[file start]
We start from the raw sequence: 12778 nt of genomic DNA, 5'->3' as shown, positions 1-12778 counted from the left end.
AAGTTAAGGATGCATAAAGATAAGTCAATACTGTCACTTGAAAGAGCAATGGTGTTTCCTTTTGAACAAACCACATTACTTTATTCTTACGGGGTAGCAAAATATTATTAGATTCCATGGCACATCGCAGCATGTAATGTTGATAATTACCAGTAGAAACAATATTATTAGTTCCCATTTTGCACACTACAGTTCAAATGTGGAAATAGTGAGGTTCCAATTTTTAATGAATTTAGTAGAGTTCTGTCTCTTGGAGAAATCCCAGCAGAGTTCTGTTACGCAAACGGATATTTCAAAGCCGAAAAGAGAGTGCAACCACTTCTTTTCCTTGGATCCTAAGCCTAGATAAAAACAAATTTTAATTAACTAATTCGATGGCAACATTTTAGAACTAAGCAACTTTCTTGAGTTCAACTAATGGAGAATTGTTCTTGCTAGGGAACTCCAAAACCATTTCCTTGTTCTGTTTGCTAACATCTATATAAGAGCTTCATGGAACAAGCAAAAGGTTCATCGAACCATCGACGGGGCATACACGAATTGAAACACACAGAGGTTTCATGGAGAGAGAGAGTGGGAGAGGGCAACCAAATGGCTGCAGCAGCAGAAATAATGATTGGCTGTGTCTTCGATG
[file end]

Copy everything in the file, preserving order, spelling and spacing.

We start from the raw sequence: 12778 nt of genomic DNA, 5'->3' as shown, positions 1-12778 counted from the left end.
AAGTTAAGGATGCATAAAGATAAGTCAATACTGTCACTTGAAAGAGCAATGGTGTTTCCTTTTGAACAAACCACATTACTTTATTCTTACGGGGTAGCAAAATATTATTAGATTCCATGGCACATCGCAGCATGTAATGTTGATAATTACCAGTAGAAACAATATTATTAGTTCCCATTTTGCACACTACAGTTCAAATGTGGAAATAGTGAGGTTCCAATTTTTAATGAATTTAGTAGAGTTCTGTCTCTTGGAGAAATCCCAGCAGAGTTCTGTTACGCAAACGGATATTTCAAAGCCGAAAAGAGAGTGCAACCACTTCTTTTCCTTGGATCCTAAGCCTAGATAAAAACAAATTTTAATTAACTAATTCGATGGCAACATTTTAGAACTAAGCAACTTTCTTGAGTTCAACTAATGGAGAATTGTTCTTGCTAGGGAACTCCAAAACCATTTCCTTGTTCTGTTTGCTAACATCTATATAAGAGCTTCATGGAACAAGCAAAAGGTTCATCGAACCATCGACGGGGCATACACGAATTGAAACACACAGAGGTTTCATGGAGAGAGAGAGTGGGAGAGGGCAACCAAATGGCTGCAGCAGCAGAAATAATGATTGGCTGTGTCTTCGATG